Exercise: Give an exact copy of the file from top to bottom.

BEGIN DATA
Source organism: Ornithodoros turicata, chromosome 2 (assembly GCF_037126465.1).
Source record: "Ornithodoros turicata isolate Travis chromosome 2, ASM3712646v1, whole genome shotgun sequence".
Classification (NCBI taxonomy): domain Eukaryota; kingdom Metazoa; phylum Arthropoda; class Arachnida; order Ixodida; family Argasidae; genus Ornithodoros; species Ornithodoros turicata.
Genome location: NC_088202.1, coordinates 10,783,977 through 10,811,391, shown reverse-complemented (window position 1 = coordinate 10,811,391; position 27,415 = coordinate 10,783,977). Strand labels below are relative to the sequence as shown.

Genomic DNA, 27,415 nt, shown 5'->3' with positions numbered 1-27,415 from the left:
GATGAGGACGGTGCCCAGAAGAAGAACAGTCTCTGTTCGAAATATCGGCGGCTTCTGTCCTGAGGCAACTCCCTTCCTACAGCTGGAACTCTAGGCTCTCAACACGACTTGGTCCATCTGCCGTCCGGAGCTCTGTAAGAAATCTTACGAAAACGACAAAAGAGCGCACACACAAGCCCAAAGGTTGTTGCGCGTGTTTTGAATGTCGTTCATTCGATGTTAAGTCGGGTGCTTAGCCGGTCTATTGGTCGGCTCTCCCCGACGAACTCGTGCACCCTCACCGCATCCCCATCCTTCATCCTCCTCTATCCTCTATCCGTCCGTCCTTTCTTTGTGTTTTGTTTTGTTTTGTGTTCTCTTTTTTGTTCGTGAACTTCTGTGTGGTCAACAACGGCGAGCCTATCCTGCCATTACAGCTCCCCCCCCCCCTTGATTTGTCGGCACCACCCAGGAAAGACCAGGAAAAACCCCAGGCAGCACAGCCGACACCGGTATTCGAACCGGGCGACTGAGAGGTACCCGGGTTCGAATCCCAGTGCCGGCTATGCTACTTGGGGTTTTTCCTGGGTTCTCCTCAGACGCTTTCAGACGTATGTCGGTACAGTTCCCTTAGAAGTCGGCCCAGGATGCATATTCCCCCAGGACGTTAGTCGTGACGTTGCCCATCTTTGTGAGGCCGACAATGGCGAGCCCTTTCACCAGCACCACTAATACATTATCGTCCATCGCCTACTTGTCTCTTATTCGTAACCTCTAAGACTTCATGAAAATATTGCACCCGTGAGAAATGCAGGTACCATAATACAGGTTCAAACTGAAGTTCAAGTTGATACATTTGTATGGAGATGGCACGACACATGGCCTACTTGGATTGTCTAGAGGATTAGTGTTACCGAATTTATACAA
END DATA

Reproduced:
Source organism: Ornithodoros turicata, chromosome 2 (assembly GCF_037126465.1).
Source record: "Ornithodoros turicata isolate Travis chromosome 2, ASM3712646v1, whole genome shotgun sequence".
Classification (NCBI taxonomy): domain Eukaryota; kingdom Metazoa; phylum Arthropoda; class Arachnida; order Ixodida; family Argasidae; genus Ornithodoros; species Ornithodoros turicata.
Genome location: NC_088202.1, coordinates 10,783,977 through 10,811,391, shown reverse-complemented (window position 1 = coordinate 10,811,391; position 27,415 = coordinate 10,783,977). Strand labels below are relative to the sequence as shown.

Genomic DNA, 27,415 nt, shown 5'->3' with positions numbered 1-27,415 from the left:
GATGAGGACGGTGCCCAGAAGAAGAACAGTCTCTGTTCGAAATATCGGCGGCTTCTGTCCTGAGGCAACTCCCTTCCTACAGCTGGAACTCTAGGCTCTCAACACGACTTGGTCCATCTGCCGTCCGGAGCTCTGTAAGAAATCTTACGAAAACGACAAAAGAGCGCACACACAAGCCCAAAGGTTGTTGCGCGTGTTTTGAATGTCGTTCATTCGATGTTAAGTCGGGTGCTTAGCCGGTCTATTGGTCGGCTCTCCCCGACGAACTCGTGCACCCTCACCGCATCCCCATCCTTCATCCTCCTCTATCCTCTATCCGTCCGTCCTTTCTTTGTGTTTTGTTTTGTTTTGTGTTCTCTTTTTTGTTCGTGAACTTCTGTGTGGTCAACAACGGCGAGCCTATCCTGCCATTACAGCTCCCCCCCCCCCTTGATTTGTCGGCACCACCCAGGAAAGACCAGGAAAAACCCCAGGCAGCACAGCCGACACCGGTATTCGAACCGGGCGACTGAGAGGTACCCGGGTTCGAATCCCAGTGCCGGCTATGCTACTTGGGGTTTTTCCTGGGTTCTCCTCAGACGCTTTCAGACGTATGTCGGTACAGTTCCCTTAGAAGTCGGCCCAGGATGCATATTCCCCCAGGACGTTAGTCGTGACGTTGCCCATCTTTGTGAGGCCGACAATGGCGAGCCCTTTCACCAGCACCACTAATACATTATCGTCCATCGCCTACTTGTCTCTTATTCGTAACCTCTAAGACTTCATGAAAATATTGCACCCGTGAGAAATGCAGGTACCATAATACAGGTTCAAACTGAAGTTCAAGTTGATACATTTGTATGGAGATGGCACGACACATGGCCTACTTGGATTGTCTAGAGGATTAGTGTTACCGAATTTATACAA